Cathy O’Bryan of University Information Technology Services said she rose through the tech field with the encouragement of mentors and peers. She will share her story with young women Oct. 25 as the featured speaker for the first Hoosier Women in Tech event.
“Women in the workforce today in STEM are a minority,” O’Bryan said. “They need the support that a minority needs in order to be successful.”
HooWiT will offer networking and professional development opportunities for local students interested in tech-related fields.
HooWiT will join the ranks of several initiatives run by Humanetrix Foundation, a local nonprofit founded in 2002. It organizes programming to develop and publicize Bloomington’s growing technology sector, according to a statement.
The new group will facilitate interactions between students and professional women in STEM-related fields, said Danise Alano-Martin, president of Humanetrix Foundation. The organization was able to launch HooWiT through a $10,000 grant from the Community Foundation of Bloomington and Monroe County.
Bloomington’s Trades District, a technology park downtown, and the Bloomington Technology Partnership are cases-in-point for the area’s active tech community, Alano-Martin said.
“We want to make sure and see that women are included, and that their talents are leveraged by companies and opportunities as we continue to grow the tech sector here,” Alano-Martin said.
For now, HooWiT will consist of monthly meetings featuring guest speakers and networking forums. Students of any major from IU, Ivy Tech Community College Bloomington and elsewhere in South Central Indiana are welcome to attend.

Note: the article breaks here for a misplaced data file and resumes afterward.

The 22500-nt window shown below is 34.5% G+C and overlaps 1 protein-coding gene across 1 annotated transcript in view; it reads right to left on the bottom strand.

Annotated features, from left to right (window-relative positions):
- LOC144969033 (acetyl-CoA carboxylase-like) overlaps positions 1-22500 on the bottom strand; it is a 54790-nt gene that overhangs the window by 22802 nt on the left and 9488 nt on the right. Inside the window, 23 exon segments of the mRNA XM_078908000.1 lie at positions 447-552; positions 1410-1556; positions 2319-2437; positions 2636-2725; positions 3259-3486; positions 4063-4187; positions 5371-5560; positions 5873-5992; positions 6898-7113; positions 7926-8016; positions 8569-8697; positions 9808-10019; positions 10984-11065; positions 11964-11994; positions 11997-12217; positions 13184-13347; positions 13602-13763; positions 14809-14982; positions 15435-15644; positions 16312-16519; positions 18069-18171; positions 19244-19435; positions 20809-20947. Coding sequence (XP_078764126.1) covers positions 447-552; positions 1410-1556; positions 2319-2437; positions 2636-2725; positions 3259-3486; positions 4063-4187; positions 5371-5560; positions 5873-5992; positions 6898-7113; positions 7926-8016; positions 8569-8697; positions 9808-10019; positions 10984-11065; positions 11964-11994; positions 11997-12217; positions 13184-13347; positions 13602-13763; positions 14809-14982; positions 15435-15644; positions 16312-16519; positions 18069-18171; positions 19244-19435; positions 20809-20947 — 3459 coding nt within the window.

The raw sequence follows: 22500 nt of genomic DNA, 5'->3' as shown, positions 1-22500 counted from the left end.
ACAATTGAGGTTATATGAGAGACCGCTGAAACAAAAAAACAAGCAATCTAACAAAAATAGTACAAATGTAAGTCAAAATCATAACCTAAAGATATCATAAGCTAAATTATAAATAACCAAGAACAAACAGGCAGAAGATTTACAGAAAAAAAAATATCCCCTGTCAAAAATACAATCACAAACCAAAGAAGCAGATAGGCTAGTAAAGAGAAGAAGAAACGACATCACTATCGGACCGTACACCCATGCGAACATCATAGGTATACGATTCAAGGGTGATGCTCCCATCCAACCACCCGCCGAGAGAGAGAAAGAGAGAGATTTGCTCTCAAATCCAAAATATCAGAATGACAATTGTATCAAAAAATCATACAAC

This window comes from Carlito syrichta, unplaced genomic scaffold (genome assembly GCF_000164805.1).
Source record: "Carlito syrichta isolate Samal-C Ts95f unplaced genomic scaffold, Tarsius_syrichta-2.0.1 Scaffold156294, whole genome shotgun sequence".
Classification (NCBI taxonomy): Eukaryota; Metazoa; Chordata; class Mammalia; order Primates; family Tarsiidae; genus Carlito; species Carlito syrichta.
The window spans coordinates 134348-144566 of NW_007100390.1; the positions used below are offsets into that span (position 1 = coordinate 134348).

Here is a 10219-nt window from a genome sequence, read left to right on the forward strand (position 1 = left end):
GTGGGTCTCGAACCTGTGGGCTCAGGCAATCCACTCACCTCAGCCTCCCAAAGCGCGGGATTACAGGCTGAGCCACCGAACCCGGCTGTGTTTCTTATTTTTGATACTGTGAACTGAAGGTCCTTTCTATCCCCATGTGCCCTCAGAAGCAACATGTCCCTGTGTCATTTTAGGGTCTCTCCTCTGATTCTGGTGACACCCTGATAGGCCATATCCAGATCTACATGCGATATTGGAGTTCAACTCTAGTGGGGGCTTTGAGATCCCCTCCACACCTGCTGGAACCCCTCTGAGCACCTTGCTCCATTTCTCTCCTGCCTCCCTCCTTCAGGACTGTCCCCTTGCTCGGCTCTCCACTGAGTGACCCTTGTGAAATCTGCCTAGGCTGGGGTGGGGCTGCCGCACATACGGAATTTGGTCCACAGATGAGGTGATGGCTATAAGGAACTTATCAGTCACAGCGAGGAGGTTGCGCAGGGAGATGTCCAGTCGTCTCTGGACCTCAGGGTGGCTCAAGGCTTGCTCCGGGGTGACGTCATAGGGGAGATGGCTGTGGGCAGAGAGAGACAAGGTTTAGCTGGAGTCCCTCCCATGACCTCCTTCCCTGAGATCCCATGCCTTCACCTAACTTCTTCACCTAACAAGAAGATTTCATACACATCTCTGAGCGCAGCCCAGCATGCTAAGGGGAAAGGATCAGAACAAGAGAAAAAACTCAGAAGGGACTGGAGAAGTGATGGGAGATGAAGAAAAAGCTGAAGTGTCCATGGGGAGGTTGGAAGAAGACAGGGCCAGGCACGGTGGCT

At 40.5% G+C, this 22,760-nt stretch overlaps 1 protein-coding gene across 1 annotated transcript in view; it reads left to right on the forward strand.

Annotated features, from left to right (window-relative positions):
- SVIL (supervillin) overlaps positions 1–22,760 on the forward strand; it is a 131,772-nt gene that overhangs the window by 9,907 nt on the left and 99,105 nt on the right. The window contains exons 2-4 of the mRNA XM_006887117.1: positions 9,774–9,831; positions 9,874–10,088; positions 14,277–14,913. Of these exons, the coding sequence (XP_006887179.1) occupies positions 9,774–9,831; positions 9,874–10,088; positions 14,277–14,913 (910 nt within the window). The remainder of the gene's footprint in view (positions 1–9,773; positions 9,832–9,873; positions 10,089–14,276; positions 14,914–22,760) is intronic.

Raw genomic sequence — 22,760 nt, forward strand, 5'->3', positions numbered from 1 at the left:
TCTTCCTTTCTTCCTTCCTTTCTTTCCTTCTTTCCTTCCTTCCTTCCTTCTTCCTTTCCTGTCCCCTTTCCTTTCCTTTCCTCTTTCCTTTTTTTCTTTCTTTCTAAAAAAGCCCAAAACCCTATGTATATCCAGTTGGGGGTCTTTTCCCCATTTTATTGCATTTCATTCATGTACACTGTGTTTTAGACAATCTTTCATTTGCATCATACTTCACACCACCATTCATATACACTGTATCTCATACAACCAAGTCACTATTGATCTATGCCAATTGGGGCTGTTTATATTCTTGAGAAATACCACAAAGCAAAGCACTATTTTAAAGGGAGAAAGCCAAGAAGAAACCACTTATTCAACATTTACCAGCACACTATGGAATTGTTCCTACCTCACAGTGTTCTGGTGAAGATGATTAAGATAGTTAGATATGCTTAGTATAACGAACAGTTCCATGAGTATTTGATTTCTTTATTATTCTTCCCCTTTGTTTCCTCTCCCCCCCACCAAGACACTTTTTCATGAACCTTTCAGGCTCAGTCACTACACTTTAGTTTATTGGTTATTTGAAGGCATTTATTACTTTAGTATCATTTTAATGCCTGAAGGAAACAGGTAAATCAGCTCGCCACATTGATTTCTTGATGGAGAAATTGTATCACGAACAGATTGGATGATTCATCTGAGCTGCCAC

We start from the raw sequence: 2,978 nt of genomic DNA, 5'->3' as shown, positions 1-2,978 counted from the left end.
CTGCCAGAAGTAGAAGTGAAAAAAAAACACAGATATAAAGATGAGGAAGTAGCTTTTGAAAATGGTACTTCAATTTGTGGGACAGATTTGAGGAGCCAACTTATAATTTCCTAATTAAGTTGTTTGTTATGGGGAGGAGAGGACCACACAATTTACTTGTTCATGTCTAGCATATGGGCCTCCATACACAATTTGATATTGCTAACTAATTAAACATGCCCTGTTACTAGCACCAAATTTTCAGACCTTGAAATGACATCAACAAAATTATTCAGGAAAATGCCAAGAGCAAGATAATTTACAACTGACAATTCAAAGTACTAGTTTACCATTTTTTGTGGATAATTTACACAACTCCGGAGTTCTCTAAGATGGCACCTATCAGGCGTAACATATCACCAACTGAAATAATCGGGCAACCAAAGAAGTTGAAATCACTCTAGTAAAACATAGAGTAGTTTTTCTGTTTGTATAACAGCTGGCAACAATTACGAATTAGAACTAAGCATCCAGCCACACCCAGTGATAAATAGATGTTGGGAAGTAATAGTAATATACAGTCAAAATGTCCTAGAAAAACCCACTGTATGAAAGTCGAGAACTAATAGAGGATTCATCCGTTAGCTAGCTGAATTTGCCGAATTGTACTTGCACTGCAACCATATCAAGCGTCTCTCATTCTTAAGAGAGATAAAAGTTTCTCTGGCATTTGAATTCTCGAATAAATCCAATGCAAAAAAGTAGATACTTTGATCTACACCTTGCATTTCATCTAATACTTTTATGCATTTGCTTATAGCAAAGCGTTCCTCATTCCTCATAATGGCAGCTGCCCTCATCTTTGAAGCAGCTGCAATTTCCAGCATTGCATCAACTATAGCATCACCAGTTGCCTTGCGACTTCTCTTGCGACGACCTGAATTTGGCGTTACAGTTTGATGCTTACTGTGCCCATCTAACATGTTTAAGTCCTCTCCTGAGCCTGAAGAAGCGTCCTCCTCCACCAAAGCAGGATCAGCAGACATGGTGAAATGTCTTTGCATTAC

IU has its own group dedicated to empowering women in tech fields, the Center of Excellence for Women in Technology. But while CEWiT focuses broadly on encouraging women to become involved in tech, HooWiT is designed to connect female students with professional women.
“I think it’s a natural partnership,” Alano-Martin said.
Graduating from college with an elementary education and teaching degree, O’Bryan found her way into the tech world by happenstance, she said. Her first teaching job consisted of language arts and computer education — though she had no undergraduate training with computers.
“I said, well, I can figure this out,” O’Bryan recalled. “I’m smart, and I can learn.”
Women often feel they need to qualify for all requirements listed in a job description to apply, O’Bryan said. In 1999, she almost didn’t apply for a job described as a professional technical training manager at the University of Wisconsin-Madison because she didn’t feel like she met every requirement.
“I suffered from what a lot of women suffer from, and that’s the imposter syndrome,” O’Bryan said.
After a male friend pointed out the unlikeliness anyone could meet all the qualifications, O’Bryan wound up not only taking the job, but loving it.
According to the National Center for Women and Information Technology, only one in four computing jobs are occupied by women.
“We need to be more aware, as women, that technology is important to our career and there are ways for us to support each other,” O’Bryan said.
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